Attending Williams’ Previews program—where admitted students spend two days experiencing life on campus—helped them make their decision. Mercedes Casado says their hosts showed them around campus and Williamstown and introduced them to life beyond the campus tour. They experienced a strong sense of community they didn’t find at other colleges.
The financial aid package also set Williams apart. Other colleges still expected their family to contribute more than Mercedes Casado felt was possible.
“I didn’t want to burden my parents or ask them to break the bank to pay for my college,” they say.
Though they held paid jobs during high school, Mercedes Casado says they were glad not to be required to work on campus right away, given “the culture shock of moving to a different place and not having my immediate support system. I wanted to be more adjusted before getting a job. When I got the financial aid packet, it was one less thing I had to worry about.”
The transition was still challenging. Many of their classmates came to Williams with high school and Advanced Placement physics and a solid set of problem-solving skills. Mercedes Casado says they are comfortable with advanced math but regularly attend office hours for extra help. They also formed a study group with their classmates.
Now they are exploring different subfields, in part by spending 10 weeks over the summer in a biochemistry lab at Virginia Tech that their Williams professor introduced them to.
“The feeling of satisfaction I get after struggling for hours over a problem set,” they say, “when I finally understand it, it’s totally worth it.”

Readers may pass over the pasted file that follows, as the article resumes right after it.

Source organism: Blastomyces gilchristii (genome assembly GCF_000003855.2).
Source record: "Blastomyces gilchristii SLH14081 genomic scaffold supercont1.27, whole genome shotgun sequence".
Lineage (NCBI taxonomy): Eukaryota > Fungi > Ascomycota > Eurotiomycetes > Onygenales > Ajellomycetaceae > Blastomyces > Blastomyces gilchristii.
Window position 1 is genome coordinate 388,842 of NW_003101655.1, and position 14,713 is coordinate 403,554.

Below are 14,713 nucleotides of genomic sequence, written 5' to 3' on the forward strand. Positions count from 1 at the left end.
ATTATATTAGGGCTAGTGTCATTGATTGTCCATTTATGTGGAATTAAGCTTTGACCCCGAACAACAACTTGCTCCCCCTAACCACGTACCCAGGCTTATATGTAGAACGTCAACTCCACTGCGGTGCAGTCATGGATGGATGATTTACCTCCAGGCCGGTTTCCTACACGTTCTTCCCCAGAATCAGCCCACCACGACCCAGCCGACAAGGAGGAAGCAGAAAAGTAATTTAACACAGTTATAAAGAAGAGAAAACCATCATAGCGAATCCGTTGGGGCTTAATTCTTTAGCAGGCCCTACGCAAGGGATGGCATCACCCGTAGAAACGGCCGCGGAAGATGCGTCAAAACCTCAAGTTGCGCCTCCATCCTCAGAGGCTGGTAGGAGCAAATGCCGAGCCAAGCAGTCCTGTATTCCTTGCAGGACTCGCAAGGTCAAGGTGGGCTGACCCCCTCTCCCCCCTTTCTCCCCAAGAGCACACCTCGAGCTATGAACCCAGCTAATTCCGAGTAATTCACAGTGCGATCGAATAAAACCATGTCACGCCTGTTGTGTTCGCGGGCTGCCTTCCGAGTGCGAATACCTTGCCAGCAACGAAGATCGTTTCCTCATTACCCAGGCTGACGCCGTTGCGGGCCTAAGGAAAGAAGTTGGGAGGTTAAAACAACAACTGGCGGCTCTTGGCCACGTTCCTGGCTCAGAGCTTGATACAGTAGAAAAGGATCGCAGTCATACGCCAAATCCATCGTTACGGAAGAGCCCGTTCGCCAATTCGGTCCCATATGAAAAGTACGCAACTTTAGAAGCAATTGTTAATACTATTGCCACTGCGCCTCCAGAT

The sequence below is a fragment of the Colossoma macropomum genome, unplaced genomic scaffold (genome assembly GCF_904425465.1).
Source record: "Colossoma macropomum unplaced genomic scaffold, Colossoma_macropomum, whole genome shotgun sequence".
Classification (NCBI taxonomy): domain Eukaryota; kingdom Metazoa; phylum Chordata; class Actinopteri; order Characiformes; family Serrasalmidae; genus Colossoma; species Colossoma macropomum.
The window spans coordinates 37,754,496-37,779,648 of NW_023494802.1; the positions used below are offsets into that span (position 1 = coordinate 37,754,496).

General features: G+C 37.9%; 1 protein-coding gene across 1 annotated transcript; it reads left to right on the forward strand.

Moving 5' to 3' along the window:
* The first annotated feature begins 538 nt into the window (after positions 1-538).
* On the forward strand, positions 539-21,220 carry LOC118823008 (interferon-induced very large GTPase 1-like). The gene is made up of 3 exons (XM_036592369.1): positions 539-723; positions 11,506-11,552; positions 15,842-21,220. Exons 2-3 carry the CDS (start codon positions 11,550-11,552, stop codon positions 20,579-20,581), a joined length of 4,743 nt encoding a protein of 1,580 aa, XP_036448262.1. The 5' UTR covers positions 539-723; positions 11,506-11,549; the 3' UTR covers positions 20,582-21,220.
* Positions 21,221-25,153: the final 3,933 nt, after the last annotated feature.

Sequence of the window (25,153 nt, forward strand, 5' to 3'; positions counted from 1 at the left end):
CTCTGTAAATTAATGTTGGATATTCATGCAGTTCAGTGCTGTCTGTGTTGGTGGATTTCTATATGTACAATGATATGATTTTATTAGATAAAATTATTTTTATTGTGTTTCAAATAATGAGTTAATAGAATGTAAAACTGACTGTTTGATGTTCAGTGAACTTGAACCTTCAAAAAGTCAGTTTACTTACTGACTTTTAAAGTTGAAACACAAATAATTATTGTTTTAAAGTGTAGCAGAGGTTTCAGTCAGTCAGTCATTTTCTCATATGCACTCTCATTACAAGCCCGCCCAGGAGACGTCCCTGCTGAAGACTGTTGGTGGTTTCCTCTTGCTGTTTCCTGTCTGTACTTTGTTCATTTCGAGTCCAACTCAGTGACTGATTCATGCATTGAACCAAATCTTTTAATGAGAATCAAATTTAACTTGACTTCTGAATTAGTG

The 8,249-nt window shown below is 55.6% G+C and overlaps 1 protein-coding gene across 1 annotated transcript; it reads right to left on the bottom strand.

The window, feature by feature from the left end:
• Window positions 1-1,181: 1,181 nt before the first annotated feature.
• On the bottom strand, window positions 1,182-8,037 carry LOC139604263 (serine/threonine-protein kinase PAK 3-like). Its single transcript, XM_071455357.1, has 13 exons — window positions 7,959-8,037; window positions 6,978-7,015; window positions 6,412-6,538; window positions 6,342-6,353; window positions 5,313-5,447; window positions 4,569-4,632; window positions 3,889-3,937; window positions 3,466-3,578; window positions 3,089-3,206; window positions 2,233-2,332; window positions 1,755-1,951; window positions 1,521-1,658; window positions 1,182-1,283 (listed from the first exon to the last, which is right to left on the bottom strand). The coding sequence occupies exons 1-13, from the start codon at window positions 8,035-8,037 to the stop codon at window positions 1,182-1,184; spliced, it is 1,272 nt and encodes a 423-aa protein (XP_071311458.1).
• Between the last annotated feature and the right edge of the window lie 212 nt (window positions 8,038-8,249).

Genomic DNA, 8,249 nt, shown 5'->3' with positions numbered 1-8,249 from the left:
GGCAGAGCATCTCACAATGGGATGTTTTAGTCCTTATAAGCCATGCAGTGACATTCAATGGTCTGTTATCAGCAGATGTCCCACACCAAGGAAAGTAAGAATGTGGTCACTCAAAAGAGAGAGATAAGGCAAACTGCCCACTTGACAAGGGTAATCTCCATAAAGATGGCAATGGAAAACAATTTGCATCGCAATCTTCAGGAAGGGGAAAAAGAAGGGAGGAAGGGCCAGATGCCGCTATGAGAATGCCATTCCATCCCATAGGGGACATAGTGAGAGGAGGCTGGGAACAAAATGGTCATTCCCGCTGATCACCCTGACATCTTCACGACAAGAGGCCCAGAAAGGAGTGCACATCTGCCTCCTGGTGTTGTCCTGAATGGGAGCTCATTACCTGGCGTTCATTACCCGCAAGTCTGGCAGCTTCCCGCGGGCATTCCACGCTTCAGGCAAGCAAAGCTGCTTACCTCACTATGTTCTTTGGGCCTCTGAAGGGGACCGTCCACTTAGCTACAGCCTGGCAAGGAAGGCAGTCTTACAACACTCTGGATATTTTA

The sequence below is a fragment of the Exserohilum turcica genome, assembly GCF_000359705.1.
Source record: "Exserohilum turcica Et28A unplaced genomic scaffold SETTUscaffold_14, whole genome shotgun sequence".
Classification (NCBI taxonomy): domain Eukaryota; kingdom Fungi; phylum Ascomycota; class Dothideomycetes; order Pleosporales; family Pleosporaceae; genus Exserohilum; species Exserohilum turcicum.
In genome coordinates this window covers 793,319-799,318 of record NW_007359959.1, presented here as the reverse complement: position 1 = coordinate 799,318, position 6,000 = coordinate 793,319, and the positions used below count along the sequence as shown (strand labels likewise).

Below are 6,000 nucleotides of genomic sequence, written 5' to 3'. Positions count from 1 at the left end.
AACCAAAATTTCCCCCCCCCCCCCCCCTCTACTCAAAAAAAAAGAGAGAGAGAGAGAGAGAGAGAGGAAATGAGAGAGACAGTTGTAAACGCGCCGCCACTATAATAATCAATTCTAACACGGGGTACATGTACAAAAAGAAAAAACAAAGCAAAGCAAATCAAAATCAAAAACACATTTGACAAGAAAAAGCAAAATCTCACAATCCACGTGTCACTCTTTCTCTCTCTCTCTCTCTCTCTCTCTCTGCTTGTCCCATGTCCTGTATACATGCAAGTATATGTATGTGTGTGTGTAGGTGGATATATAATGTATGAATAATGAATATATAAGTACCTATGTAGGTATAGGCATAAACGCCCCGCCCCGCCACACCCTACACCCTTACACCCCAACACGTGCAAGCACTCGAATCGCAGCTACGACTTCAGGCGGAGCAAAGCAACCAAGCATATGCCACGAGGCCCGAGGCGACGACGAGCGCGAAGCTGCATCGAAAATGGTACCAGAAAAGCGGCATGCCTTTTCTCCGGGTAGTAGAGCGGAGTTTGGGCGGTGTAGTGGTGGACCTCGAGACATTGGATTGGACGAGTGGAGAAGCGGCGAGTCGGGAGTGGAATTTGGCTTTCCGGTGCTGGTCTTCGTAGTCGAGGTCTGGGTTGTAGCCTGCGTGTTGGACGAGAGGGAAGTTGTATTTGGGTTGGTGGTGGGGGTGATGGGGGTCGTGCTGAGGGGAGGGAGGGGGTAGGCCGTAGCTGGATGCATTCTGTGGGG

By the time he got to Williams, Elias Sienkiewicz ’24 had worked in a variety of jobs, including in food service, installing fire sprinkler systems and manufacturing hotel wall panels. The income went toward his family’s contribution to his secondary school tuition in Great Barrington, Mass.—a debt he paid off during a gap year before college.
“I was always looking for the highest paying job I could get with a high school diploma,” he says. “I had to budget out the coming year and make a plan to earn that much money during the summer.”
At first his experience at Williams was no different. He worked summers and kept the academic year free to explore his interests. He led first-year students on outdoor orientation trips. He took courses in philosophy and physics but chose to major in economics and computer science, saying that practicality and earning potential were priorities.
“Especially as a kid coming from a low-income background, it feels like a safety net to be broadly employable,” he says.
Williams announced its All-Grant program in the spring of Sienkiewicz’s sophomore year. He also learned that his job the next year as a junior advisor, living with first-year students and helping them acclimate to college life, would now be a paid position.
With dramatically reduced expenses, Sienkiewicz explored more opportunities. He joined the crew team and is now the captain. And, for the first time ever, he opted to take a lower-paying job. He guided high school students through the mountains of Yellowstone and the Grand Tetons with Overland Summers.